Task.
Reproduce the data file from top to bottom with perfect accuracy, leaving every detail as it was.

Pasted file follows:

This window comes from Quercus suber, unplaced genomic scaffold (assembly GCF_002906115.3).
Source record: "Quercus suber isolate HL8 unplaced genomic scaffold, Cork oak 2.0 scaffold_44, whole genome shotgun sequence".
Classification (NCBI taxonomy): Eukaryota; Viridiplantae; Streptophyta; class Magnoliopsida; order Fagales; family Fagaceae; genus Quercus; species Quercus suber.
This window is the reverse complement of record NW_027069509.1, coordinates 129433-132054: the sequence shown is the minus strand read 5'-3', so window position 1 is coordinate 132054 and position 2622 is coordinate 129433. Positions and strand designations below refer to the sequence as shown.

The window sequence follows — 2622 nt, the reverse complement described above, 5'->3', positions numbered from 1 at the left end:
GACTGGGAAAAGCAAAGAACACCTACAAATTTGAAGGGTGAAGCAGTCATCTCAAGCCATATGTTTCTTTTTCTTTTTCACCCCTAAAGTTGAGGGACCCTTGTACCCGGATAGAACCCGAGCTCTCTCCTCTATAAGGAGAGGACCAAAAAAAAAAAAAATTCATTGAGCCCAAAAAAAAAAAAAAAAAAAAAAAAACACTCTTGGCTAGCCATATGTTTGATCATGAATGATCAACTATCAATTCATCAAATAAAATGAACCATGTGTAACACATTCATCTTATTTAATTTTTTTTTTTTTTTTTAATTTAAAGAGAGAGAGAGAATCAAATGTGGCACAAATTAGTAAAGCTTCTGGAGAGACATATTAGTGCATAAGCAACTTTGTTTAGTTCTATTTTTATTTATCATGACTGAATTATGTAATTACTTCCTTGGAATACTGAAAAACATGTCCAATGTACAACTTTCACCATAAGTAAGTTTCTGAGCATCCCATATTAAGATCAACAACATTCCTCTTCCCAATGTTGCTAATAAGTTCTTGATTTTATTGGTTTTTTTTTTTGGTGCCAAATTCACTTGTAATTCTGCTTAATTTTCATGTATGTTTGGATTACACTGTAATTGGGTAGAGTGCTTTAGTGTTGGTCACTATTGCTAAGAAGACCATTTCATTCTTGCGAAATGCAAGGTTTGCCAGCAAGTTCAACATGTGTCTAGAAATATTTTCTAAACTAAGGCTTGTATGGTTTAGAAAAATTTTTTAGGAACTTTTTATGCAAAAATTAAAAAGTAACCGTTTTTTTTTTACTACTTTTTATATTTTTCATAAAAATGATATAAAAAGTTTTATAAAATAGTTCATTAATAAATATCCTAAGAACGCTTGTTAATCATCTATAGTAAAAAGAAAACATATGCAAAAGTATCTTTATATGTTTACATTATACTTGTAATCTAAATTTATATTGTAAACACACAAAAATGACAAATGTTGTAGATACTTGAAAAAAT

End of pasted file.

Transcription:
This window comes from Quercus suber, unplaced genomic scaffold (assembly GCF_002906115.3).
Source record: "Quercus suber isolate HL8 unplaced genomic scaffold, Cork oak 2.0 scaffold_44, whole genome shotgun sequence".
Classification (NCBI taxonomy): Eukaryota; Viridiplantae; Streptophyta; class Magnoliopsida; order Fagales; family Fagaceae; genus Quercus; species Quercus suber.
This window is the reverse complement of record NW_027069509.1, coordinates 129433-132054: the sequence shown is the minus strand read 5'-3', so window position 1 is coordinate 132054 and position 2622 is coordinate 129433. Positions and strand designations below refer to the sequence as shown.

The window sequence follows — 2622 nt, the reverse complement described above, 5'->3', positions numbered from 1 at the left end:
GACTGGGAAAAGCAAAGAACACCTACAAATTTGAAGGGTGAAGCAGTCATCTCAAGCCATATGTTTCTTTTTCTTTTTCACCCCTAAAGTTGAGGGACCCTTGTACCCGGATAGAACCCGAGCTCTCTCCTCTATAAGGAGAGGACCAAAAAAAAAAAAAATTCATTGAGCCCAAAAAAAAAAAAAAAAAAAAAAAAACACTCTTGGCTAGCCATATGTTTGATCATGAATGATCAACTATCAATTCATCAAATAAAATGAACCATGTGTAACACATTCATCTTATTTAATTTTTTTTTTTTTTTTTAATTTAAAGAGAGAGAGAGAATCAAATGTGGCACAAATTAGTAAAGCTTCTGGAGAGACATATTAGTGCATAAGCAACTTTGTTTAGTTCTATTTTTATTTATCATGACTGAATTATGTAATTACTTCCTTGGAATACTGAAAAACATGTCCAATGTACAACTTTCACCATAAGTAAGTTTCTGAGCATCCCATATTAAGATCAACAACATTCCTCTTCCCAATGTTGCTAATAAGTTCTTGATTTTATTGGTTTTTTTTTTTGGTGCCAAATTCACTTGTAATTCTGCTTAATTTTCATGTATGTTTGGATTACACTGTAATTGGGTAGAGTGCTTTAGTGTTGGTCACTATTGCTAAGAAGACCATTTCATTCTTGCGAAATGCAAGGTTTGCCAGCAAGTTCAACATGTGTCTAGAAATATTTTCTAAACTAAGGCTTGTATGGTTTAGAAAAATTTTTTAGGAACTTTTTATGCAAAAATTAAAAAGTAACCGTTTTTTTTTTACTACTTTTTATATTTTTCATAAAAATGATATAAAAAGTTTTATAAAATAGTTCATTAATAAATATCCTAAGAACGCTTGTTAATCATCTATAGTAAAAAGAAAACATATGCAAAAGTATCTTTATATGTTTACATTATACTTGTAATCTAAATTTATATTGTAAACACACAAAAATGACAAATGTTGTAGATACTTGAAAAAAT